And this is where the analogy fails.
    1. On what basis would we disbelieve the word of the pastor?
    1a. Would we disbelieve Samuel for the same reasons?
    1b. Would the Israelites disbelieve the pastor?
    1c. If so, then why?
    2. Is the “intuitive” response based upon some inexplicable “gut-feeling,” or is it based upon preexisting notions of what a Christian Pastor’s behavior should look like?
    2a. With respect to worship, communal involvement, and international conflict, is Samuel’s religious role equivalent to the pastor’s?
    2b. Is the “intuitive” response necessarily correct? That is to say, on what assumed basis does one accept one’s intuitions over against a “word from God”?
    As one who believes in the absolute sovereignty of God, I see no problem with accepting the genocides as having been ordered by God.
    Yet because of my theological stance, I would not accept the pastor’s words as genuinely inspired.
    One’s theology decides upon this matter.
    – Jacques F.

    October 27, 2009 — 3:32
  • Joel

    Hi Andrew,
    How is this any different (in kind) from Kant’s discussion of Abraham (is it the Conflict of the Faculties?). Just as Abraham should have responded to “the supposedly divine voice” that he was much more sure he should not kill his good son Isaac than that the voice was God’s, so also we should be more sure God would not command such genocide than that any text alleging him to do so is correct.

    October 27, 2009 — 10:34
  • Gordon Knight

    The problem can be raised even if one does not rely on moral intuitions, but on what scripture says about God.
    Plausibly, scripture says God loves all people (this would include the Amalekites)
    Genocide is a prima facie case of unloving behavior.
    Therefore, there is a prima facie case that God did not command genocide.
    I don’t think we should ignore moral intuitions (how else can we even understand waht is meant by “God is good” or undestand God to be worthy of worship) but the argument can be constructed using scripture against itself

    October 27, 2009 — 11:29
  • A nice analogy.
    Here are some thoughts:
    1. We in fact live in New Testament times, a time of the Gospel of life, a time where our relationship to our enemies is supposed to be different, where we are not supposed to stone adulterers, etc. In particular, the pastor’s command is contrary to the need to preach the Gospel to the Mormons.
    For the following, discount point (1), maybe by imagining that we’re in a 1st century BC mega-synagogue and our rabbi is telling us this.
    2. This may be a place where justification needs to be context-sensitive. When I hang around epistemologists, they sometimes talk about theories that let you do that. If so, this is the right place for such a theory. To believe the preacher will likely lead us into genocidal action. The evidence needed for belief in circumstances like that is extremely high. But the biblical story is not supposed to be action-guiding for us, so the evidential standards are lower.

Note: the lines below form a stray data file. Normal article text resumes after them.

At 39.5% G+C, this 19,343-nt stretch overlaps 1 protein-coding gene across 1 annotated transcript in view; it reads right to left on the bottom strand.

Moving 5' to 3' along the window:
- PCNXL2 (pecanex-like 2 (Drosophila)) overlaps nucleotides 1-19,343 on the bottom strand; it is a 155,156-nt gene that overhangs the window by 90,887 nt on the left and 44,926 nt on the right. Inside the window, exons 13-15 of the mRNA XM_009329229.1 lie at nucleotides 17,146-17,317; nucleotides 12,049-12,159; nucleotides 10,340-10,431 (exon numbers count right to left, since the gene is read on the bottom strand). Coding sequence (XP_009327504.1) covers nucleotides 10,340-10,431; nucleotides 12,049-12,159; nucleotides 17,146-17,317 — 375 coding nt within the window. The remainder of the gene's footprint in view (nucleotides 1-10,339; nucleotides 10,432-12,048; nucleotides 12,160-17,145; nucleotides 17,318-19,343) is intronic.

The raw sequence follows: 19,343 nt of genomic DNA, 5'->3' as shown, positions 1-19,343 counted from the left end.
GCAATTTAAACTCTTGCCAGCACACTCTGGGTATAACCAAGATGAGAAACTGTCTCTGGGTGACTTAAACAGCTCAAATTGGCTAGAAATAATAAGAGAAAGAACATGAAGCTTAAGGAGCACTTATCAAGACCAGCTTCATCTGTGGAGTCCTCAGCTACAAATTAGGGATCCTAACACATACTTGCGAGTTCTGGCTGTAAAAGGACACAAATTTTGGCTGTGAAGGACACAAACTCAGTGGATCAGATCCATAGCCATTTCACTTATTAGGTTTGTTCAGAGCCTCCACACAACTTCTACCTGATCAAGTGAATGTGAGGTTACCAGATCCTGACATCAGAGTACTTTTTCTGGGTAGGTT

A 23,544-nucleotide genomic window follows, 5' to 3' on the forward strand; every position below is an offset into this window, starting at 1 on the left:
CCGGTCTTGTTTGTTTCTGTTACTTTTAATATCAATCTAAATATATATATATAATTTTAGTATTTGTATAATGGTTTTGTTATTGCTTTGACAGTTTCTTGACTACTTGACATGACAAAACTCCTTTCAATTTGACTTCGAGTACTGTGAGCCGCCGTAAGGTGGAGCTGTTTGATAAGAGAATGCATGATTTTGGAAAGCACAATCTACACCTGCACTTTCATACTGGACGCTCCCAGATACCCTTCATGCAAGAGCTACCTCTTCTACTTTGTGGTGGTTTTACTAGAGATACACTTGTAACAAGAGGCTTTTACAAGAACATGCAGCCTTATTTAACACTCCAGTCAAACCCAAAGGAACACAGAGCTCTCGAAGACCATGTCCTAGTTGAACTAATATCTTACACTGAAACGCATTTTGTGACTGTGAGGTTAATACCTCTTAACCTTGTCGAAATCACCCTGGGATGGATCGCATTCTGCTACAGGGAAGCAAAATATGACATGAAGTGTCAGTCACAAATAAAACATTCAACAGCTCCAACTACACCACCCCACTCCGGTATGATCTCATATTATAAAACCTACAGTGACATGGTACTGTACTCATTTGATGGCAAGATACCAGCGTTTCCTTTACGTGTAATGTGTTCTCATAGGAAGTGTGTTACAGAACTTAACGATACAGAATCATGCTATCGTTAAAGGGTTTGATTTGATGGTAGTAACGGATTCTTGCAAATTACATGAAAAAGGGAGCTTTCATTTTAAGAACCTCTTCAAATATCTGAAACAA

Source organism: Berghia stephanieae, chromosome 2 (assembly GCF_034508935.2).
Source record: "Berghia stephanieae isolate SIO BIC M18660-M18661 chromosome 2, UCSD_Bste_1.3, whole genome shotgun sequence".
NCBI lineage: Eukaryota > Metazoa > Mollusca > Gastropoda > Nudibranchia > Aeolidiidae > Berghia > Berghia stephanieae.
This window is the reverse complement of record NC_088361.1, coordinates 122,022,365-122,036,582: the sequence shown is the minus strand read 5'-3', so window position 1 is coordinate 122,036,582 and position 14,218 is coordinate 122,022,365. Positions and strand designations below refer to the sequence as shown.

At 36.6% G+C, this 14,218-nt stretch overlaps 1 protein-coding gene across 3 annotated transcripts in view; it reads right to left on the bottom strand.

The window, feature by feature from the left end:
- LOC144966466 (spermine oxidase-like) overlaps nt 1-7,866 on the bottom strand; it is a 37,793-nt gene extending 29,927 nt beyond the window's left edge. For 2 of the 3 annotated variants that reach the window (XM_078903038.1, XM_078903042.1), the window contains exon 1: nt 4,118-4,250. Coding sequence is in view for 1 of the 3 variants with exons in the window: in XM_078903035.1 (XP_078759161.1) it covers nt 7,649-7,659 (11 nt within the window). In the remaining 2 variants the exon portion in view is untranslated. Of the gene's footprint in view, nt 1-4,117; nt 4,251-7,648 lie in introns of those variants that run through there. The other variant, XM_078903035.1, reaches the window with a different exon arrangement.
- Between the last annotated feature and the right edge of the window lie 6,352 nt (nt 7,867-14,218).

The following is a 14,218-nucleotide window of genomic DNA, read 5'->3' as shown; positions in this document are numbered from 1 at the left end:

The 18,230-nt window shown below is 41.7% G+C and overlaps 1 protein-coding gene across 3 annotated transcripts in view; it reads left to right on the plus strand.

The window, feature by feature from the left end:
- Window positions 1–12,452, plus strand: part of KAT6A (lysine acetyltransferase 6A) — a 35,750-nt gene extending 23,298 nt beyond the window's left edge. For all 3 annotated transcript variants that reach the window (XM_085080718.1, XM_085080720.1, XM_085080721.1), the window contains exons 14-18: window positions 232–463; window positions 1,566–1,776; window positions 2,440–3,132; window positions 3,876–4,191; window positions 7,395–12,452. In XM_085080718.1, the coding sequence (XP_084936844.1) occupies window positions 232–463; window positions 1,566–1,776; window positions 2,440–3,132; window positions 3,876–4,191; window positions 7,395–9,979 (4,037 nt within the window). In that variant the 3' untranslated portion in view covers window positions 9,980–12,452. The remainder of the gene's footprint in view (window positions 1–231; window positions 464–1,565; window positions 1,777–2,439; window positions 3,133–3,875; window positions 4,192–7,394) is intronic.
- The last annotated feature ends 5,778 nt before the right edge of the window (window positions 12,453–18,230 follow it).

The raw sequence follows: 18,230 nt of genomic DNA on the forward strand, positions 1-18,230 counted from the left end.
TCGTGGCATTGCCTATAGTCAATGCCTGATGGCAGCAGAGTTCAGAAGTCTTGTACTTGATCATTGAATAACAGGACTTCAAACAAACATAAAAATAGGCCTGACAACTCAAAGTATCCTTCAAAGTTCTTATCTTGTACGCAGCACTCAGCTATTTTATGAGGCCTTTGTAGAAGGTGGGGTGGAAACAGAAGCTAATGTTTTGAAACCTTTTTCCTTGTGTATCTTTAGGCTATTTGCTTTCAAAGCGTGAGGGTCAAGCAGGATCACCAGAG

3. St Thomas More, in one of his treatises written in prison, considers similar issues. One of his conclusions is that if you claim that God tells you to go and kill somebody (e.g., yourself), I should nonetheless try to stop you. For God hasn’t talked to me. If God has in fact told you this, and you know that he has, then maybe you had better do it–but that’s your business, while my business, barring a divine revelation to me, is to try to stop you. (Thomas tells an amusing story of a man who wanted his wife to crucify him on Good Friday so he’d be like our Savior. His wife–clever woman!–told him that Jesus was scourged before he was crucified, so she started beating him until he changed his mind about the whole thing.)
    Now, here is a plausible suggestion which Thomas doesn’t, as far as I remember, make: I ought to try to stop you even if I assign a high epistemic probability to your being in fact guided by God. One might try to strengthen this as follows. Unless it is impossible for me to doubt the command, I ought not act on it or permit another to act on it. However, in the case of the ancient commands, there is no question for us of acting on it, since they are not directed to us or anyone now alive, so this rule is beside the point. We might ask whether the people historically involved followed this rule–whether doubt was impossible for them–but that’s a historical question to which we do not have an answer.
    4. The evidence for the inspiration of Scripture is better than the word of one pastor.

    October 27, 2009 — 11:33
  • Gordon:
    Sure, there is a prima facie case that God did not command genocide, but testimony–whether by fallible or infallible witnesses–often defeats that which there is a prima facie case against. Indeed, much that we have testimony to is such that its antecedent probability was low.

    October 27, 2009 — 11:42
  • I don’t think that the two situations are analogous for several reasons.
    For a start, the modern day situation takes place in 21st century western society, which is individualistic and highly stable. The *Samuel situation* took place in the Nation of Israel in the ANE (Ancient Near East). ANE culture was thoroughly collectivist and the needs of individuals were often easily trumped by the needs of society at large.